My name is Karen St Ledger.
In my early 20s I developed a butterfly rash on my face that wouldn't go away. I was quickly diagnosed with discoid lupus and my specialist stressed that it was very important for me to stay protected from the sun. This was in the early 80s and I was living in Queensland, so it was a tough call.
I had to wear long sleeves and big hats whenever I went outdoors, and I avoided going outside altogether during the intense sunlight hours. Later I was also diagnosed with rheumatoid arthritis (and other auto immune diseases) and I am on a medication that makes me sun sensitive, so my lifelong habit of protecting myself from the sun turned out to be a blessing.
Because of my conditions I have never been an outdoors sporty person, instead I prefer to go for long walks in the late afternoon and do indoor exercises like tai chi and pilates. But in Queensland it's very hard to avoid the sun throughout the year.
I wear protective gloves for driving, a hat every day, and I always carry a sun protective umbrella. I also apply a good quality sunscreen. Solbari products are excellent - with beautiful, long lasting 50+ fabrics - they are classy and very good value for money.
It is so important to embrace sun protection, especially when it directly impacts your health. To do this you just need to allow a little bit of extra time each day to make sure you have everything you need in a bag - sunscreen, long sleeve shirt, hat and umbrella. I never leave the house without my sun umbrella, it the most essential accessory I own.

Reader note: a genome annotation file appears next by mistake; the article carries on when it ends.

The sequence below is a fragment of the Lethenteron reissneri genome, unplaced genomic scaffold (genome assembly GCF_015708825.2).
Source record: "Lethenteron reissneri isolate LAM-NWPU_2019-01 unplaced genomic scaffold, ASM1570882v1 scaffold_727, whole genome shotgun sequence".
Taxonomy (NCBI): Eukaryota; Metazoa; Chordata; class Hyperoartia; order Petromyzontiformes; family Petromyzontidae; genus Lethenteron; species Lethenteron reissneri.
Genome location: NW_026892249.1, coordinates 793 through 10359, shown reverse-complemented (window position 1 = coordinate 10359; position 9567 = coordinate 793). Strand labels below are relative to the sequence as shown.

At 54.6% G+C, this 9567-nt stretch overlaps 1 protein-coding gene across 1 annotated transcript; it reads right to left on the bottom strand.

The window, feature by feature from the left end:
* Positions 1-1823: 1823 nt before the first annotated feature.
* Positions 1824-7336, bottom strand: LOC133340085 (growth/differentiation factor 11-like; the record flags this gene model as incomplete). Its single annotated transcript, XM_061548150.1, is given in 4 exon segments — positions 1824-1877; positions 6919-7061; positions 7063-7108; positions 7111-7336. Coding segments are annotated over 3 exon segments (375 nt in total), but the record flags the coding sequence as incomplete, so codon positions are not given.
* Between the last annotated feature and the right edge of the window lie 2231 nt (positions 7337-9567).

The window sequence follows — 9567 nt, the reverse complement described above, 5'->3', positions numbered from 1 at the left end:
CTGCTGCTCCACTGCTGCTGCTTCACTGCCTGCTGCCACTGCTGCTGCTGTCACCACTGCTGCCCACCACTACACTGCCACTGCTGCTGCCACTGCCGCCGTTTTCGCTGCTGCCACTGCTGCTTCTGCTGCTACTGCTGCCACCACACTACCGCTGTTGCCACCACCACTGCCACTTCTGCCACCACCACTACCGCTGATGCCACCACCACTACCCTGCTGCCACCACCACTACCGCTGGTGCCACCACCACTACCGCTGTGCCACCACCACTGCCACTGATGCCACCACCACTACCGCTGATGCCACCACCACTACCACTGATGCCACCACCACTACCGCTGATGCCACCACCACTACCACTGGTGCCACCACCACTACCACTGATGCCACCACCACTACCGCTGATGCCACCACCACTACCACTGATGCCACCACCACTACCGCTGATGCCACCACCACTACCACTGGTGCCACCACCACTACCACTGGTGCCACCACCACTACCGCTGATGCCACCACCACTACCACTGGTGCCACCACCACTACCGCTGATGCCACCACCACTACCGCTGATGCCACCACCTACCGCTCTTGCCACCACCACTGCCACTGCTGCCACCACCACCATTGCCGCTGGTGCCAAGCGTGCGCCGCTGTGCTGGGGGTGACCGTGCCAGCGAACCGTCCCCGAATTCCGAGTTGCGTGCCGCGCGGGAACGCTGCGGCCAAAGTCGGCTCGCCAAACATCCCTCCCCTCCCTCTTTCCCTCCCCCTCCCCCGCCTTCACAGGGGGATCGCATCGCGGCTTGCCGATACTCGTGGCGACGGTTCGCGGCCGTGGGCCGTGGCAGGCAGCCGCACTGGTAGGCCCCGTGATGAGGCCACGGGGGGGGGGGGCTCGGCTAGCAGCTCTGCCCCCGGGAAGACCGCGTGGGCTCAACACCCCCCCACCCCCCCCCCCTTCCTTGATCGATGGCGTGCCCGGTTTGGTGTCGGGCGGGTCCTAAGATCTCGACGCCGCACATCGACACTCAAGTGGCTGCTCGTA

When I think of my 16 year old self, I remember how I would walk to and from school every day, refusing to wear my school hat, in the blazing summer sun. You can't undo that damage, but I feel very fortunate that I did learn about the importance of sun protection when I was in my 20s.
Thank you Karen for helping raise awareness for skin cancer, melanoma and skin conditions, and sharing your story with us and our Solbari Community.
The Solbari Team
Australia is ranked 1st for melanoma incidence rates at 33.6 per 100,000 of population. This has equated to between 1,400 and 2,000 Australians dying from melanoma per annum in recent times.